The Verge tries out Humin. Read an excerpt below: My computer screen flashes to life. "Oh, hi," says a woman sitting at a desk to my left. I have arrived, it seems, at some sort of office reception area. "Let…
When a smartphone app wants to alert you to a coming appointment, a text message or some bit of breaking news from your social network, it sends a tiny flare that lights up your phone.
What if all of us had our own search engine for everyone with whom we have ever come in contact, no matter how trivial our interaction?
The contacts app that ships with iOS is a pretty straightforward affair that doesn’t offer much more than the handwritten address books we used to keep next to our landline phones.
What makes a smartphone "smart"? Is it simply because it's connected to the internet? The founders behind San Francisco-based Humin want to make smartphones truly intelligent.
Ankur Jain, founder and CEO of Humin, believes the way most smartphone users approach their contacts list is fundamentally broken. He likens it to the state of online search engines in the mid-90s.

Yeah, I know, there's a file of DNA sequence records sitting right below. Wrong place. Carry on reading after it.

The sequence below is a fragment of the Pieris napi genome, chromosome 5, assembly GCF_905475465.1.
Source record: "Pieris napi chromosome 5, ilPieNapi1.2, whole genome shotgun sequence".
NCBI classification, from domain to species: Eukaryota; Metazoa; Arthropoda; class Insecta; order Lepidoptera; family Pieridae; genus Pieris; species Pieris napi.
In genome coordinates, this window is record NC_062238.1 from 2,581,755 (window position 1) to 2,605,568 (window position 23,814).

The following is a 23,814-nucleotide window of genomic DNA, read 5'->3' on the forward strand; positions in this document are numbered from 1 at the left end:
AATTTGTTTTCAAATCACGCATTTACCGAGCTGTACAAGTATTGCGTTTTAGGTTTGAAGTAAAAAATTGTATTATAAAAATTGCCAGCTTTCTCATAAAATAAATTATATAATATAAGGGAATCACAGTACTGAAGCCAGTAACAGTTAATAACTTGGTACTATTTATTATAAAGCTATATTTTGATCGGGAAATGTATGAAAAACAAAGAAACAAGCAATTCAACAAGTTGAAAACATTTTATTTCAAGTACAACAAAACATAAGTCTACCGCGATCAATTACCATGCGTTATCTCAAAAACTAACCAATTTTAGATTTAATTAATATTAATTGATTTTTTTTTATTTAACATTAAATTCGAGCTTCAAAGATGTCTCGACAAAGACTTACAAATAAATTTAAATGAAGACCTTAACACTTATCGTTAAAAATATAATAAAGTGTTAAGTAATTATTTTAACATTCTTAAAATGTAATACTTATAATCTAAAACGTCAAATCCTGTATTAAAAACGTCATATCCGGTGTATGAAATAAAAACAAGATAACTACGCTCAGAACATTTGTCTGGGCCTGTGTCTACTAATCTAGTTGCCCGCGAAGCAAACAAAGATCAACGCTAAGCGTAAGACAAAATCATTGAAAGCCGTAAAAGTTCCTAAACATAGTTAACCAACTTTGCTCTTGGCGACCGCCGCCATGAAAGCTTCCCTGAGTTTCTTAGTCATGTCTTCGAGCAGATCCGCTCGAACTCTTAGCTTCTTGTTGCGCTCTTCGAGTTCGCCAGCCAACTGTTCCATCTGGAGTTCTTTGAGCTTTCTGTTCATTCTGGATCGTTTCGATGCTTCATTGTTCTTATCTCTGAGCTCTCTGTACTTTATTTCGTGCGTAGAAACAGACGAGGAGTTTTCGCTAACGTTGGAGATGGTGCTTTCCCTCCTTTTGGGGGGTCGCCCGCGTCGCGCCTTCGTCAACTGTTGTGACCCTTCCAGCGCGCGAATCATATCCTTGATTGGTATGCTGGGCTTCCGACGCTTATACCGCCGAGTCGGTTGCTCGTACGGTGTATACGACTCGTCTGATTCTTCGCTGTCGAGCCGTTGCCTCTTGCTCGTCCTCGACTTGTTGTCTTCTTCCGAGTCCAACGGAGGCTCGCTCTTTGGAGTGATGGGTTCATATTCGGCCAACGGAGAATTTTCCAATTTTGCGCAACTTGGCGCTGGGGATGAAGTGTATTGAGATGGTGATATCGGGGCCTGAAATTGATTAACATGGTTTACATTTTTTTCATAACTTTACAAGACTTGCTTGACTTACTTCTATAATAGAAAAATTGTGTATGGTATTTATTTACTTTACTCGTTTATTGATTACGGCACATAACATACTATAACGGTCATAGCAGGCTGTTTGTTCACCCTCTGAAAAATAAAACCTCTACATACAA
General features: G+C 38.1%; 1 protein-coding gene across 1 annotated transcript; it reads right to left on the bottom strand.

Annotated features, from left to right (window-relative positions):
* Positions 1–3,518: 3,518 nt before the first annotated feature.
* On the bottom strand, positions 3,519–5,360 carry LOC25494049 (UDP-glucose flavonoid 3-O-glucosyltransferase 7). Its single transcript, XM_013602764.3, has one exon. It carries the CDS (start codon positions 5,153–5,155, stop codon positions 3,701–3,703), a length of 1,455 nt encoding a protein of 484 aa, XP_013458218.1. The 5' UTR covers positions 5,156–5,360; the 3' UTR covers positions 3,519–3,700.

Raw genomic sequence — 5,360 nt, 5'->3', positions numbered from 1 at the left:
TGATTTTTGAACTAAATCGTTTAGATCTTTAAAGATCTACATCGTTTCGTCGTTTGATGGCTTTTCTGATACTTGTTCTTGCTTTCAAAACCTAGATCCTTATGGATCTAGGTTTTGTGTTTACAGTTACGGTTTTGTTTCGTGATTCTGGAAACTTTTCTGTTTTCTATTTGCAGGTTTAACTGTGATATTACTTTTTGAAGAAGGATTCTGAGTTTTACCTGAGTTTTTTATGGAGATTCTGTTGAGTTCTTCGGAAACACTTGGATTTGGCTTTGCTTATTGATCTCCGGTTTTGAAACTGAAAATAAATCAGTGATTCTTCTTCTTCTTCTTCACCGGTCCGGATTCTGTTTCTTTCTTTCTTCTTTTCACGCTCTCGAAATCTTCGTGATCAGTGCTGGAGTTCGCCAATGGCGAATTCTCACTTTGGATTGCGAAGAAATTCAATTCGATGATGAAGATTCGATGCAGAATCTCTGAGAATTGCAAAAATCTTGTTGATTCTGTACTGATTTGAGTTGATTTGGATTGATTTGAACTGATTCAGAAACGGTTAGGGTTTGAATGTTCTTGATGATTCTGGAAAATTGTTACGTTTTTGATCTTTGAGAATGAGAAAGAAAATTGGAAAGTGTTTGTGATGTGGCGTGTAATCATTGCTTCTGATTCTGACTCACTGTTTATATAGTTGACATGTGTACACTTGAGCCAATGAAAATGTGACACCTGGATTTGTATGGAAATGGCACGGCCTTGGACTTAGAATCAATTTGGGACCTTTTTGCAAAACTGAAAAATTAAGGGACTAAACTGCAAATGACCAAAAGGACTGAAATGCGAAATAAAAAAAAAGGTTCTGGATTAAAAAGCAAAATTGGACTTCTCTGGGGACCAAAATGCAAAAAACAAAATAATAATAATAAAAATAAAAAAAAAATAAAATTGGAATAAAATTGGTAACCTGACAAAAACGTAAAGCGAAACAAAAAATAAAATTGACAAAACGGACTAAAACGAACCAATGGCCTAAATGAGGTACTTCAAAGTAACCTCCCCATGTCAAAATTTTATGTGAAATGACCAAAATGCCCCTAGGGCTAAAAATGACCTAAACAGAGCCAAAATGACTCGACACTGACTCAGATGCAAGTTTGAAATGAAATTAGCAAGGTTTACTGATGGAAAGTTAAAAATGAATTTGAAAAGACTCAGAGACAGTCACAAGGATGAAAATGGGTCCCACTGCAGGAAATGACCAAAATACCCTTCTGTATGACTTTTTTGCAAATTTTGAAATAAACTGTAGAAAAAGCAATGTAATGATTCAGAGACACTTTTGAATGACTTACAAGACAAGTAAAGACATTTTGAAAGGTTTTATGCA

The guys at Humin imagine a completely different experience with their app. Humin is essentially a re-imagined address book for your smartphone that aims to enrich human connections by presenting relevant information at the perfect time.
“We have super smart devices, but they are still really dumb phones,” says Humin CEO Ankur Jain. He’s got a point.
A person’s memory isn’t alphabetical, yet that’s how every phone organizes contacts. Humin adds context to entries.
“For any entrepreneur, starting a company is a crash course in life.” So says 22-year-old Ankur Jain, founder and chairman of the Kairos Society, an entrepreneurial community making the ride a little smoother for young business people.